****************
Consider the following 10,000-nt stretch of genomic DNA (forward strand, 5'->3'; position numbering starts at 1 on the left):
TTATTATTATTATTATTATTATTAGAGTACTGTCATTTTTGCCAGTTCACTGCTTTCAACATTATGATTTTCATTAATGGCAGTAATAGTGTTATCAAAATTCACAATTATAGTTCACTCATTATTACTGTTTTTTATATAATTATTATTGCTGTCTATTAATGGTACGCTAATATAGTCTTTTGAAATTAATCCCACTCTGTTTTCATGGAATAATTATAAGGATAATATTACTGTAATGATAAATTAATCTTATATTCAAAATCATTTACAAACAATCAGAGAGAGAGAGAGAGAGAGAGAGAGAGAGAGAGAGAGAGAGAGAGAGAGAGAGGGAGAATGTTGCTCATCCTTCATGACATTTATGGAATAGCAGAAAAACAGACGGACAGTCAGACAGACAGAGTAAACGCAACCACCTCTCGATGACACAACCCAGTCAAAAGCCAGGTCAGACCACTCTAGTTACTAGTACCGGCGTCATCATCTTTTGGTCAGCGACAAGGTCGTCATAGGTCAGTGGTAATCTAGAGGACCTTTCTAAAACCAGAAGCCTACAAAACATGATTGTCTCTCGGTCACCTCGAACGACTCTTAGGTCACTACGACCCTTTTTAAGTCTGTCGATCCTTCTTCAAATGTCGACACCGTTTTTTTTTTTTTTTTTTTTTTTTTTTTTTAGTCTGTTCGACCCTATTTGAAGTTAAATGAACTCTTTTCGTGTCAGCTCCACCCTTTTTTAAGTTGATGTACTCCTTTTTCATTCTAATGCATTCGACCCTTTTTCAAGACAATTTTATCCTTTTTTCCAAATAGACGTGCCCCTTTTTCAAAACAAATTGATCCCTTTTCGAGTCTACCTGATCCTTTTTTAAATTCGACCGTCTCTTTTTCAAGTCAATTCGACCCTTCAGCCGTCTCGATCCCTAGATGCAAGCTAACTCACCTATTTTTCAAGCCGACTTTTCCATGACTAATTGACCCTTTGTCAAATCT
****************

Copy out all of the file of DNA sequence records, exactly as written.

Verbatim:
Consider the following 10,000-nt stretch of genomic DNA (forward strand, 5'->3'; position numbering starts at 1 on the left):
TTATTATTATTATTATTATTATTAGAGTACTGTCATTTTTGCCAGTTCACTGCTTTCAACATTATGATTTTCATTAATGGCAGTAATAGTGTTATCAAAATTCACAATTATAGTTCACTCATTATTACTGTTTTTTATATAATTATTATTGCTGTCTATTAATGGTACGCTAATATAGTCTTTTGAAATTAATCCCACTCTGTTTTCATGGAATAATTATAAGGATAATATTACTGTAATGATAAATTAATCTTATATTCAAAATCATTTACAAACAATCAGAGAGAGAGAGAGAGAGAGAGAGAGAGAGAGAGAGAGAGAGAGAGAGAGAGAGGGAGAATGTTGCTCATCCTTCATGACATTTATGGAATAGCAGAAAAACAGACGGACAGTCAGACAGACAGAGTAAACGCAACCACCTCTCGATGACACAACCCAGTCAAAAGCCAGGTCAGACCACTCTAGTTACTAGTACCGGCGTCATCATCTTTTGGTCAGCGACAAGGTCGTCATAGGTCAGTGGTAATCTAGAGGACCTTTCTAAAACCAGAAGCCTACAAAACATGATTGTCTCTCGGTCACCTCGAACGACTCTTAGGTCACTACGACCCTTTTTAAGTCTGTCGATCCTTCTTCAAATGTCGACACCGTTTTTTTTTTTTTTTTTTTTTTTTTTTTTTAGTCTGTTCGACCCTATTTGAAGTTAAATGAACTCTTTTCGTGTCAGCTCCACCCTTTTTTAAGTTGATGTACTCCTTTTTCATTCTAATGCATTCGACCCTTTTTCAAGACAATTTTATCCTTTTTTCCAAATAGACGTGCCCCTTTTTCAAAACAAATTGATCCCTTTTCGAGTCTACCTGATCCTTTTTTAAATTCGACCGTCTCTTTTTCAAGTCAATTCGACCCTTCAGCCGTCTCGATCCCTAGATGCAAGCTAACTCACCTATTTTTCAAGCCGACTTTTCCATGACTAATTGACCCTTTGTCAAATCT